Explaining the inexplicable; FILM: Richard Gere stars in chilling fact-based psychic drama The Mothman Prophecies.
THE millennium-era craze for supernatural thrillers, in the wake of The Sixth Sense and the The Blair Witch Project, continues unabated with the chilling new fact-based psychic drama The Mothman Prophecies - but for its star Richard Gere, the appeal for making it lay first and foremost with the emotional pull of the script.
"I didn't say, 'I want to make a scary movie', " smiles 52-year-old Gere. "The script came and I could see the possibilities, although it went through a lot of drafts to find the balance between a scary movie and a smart movie."
The Mothman Prophecies, based on true events, examines a series of inexplicable events through the eyes, and mind, of one man. Gere stars as respected Washington Post journalist John Klein, driven to extremes to investigate the mysterious circumstances surrounding his wife's death - and how they might be connected to the strange phenomena in a town 400 miles away.
Ultimately, the film is about premonition, and specifically the eerie premonitions that many people had in real life, over a 13-month period, envisaging the Silver Bridge disaster in Point Pleasant, West Virginia, in which 46 people died on December 15, 1967 - after the bridge collapsed and cars plummeted into the icy waters below.
More than 100 people claimed to have seen "the Mothman" during those 13 months - a huge flying creature with a wingspan of over ten feet, with large, red, glowing hypnotic eyes. The stuff of far-fetched horror tales? Or something more chilling and truly unfathomable?
For Gere, the strongest attraction of making The Mothman Prophecies was that all cliches of the horror genre were studiously avoided - which is why the Mothman is only ever suggested, but never properly seen by the audience.
"That would have been the B-movie version of this, " says Gere. "The assumption is that this is a metaphysical story, not a ghost story, meaning that we're making the adults' thinking version. So the trick and brilliance of director Mark Pellington was finding a visual vocabulary that would suggest a presence, and give you the kind of chilling feeling that was much deeper and larger than 'Don't open that door!' This was more like a dream, and dreams aren't usually 'There's something behind the door', they're more a feeling that seems to take over everything."
Gere himself proclaims to have no strong interest in psychic phenomena.
"Although if someone came up with the Loch Ness Monster I'd be interested, " he says. "As for ghosts, there's been nothing that shook me to my marrow."
Gere has no hesitations when asked about his favourite scary movie.
"Well, the scariest movie I ever saw had no ghost in it, and that was The Servant, " he recalls. "It was a Joseph Losey film from a Harold Pinter screenplay and it was the same kind of terror that Mothman deals with; it calls into question the nature of identity. I think that's scary to everyone."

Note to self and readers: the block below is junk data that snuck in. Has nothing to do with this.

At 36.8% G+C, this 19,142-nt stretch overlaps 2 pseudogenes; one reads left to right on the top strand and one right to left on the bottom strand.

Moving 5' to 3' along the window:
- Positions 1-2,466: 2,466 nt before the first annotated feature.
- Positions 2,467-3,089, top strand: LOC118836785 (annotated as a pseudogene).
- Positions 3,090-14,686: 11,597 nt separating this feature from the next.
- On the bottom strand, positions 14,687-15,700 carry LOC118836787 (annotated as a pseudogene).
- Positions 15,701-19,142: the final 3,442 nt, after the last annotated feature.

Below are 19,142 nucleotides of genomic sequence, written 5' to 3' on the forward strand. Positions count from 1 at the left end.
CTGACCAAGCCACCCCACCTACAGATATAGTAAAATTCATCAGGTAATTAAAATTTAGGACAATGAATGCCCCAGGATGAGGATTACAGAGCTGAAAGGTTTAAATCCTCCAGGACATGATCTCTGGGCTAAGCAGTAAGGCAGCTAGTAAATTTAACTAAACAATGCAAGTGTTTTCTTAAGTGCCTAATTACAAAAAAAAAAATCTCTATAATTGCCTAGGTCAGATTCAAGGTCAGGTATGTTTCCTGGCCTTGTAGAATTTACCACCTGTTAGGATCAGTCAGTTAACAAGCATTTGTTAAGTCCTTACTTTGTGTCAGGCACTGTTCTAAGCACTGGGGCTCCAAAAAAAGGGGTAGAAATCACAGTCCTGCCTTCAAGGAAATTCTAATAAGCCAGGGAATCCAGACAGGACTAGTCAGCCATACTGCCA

Gere's much publicised four-year marriage to ex-model Cindy Crawford ended in 1995, but today, Gere is happy in love again, with actress Carey Lowell. They have a one-year-old son, Homer James Jigme Gere (Homer after Richard's father; Jigme means "fearless" in Tibetan).
His career is as buoyant as ever - but when he was a teenager, did he ever think that, at 52, he would be a major Hollywood star?
"Oh, I never saw past probably 25, " he laughs. "How can you project that far ahead? I mean, it's like asking a rock star if they think they'll still be prancing around at 55. It's like no, you think you're going to be dead at 26."
Having started out performing in stage musicals like Grease, Gere finds it particularly satisfying that he is currently making the film version of Chicago, alongside Catherine Zeta Jones and Renee Zellwegger.
"It's a total delight and it's something I haven't done since I was a kid, " says Gere. "I get to sing and dance with beautiful girls and I have a big tapdancing number at the end."
Premonitions THE release of The Mothman Prophecies will clearly revive much interest in the true-life premonitions of the Silver Bridge disaster - but the two most famous disasters of which people had premonitions remain the sinking of the Titanic in 1912, and the Aberfan mining disaster in 1966.
After a coal tip collapsed on the Mid Glamorgan school causing the deaths of 144 people, the majority of them schoolchildren, it was found that many people across the world had dreamt premonitions of the disaster, generally during the two weeks prior to the event.
This led to the creation of the British Premonitions Bureau in 1967 and the Central Premonitions Registry in America the following year, where people could record dreams they thought might be precognitive.
Info The Mothman Prophecies opens next Friday, March 1st
STARS: Laura Linney, as Sgt Connie Parker and Richard Gere, as John Klein CHILLING: Richard Gere in the film The Mothman Prophecies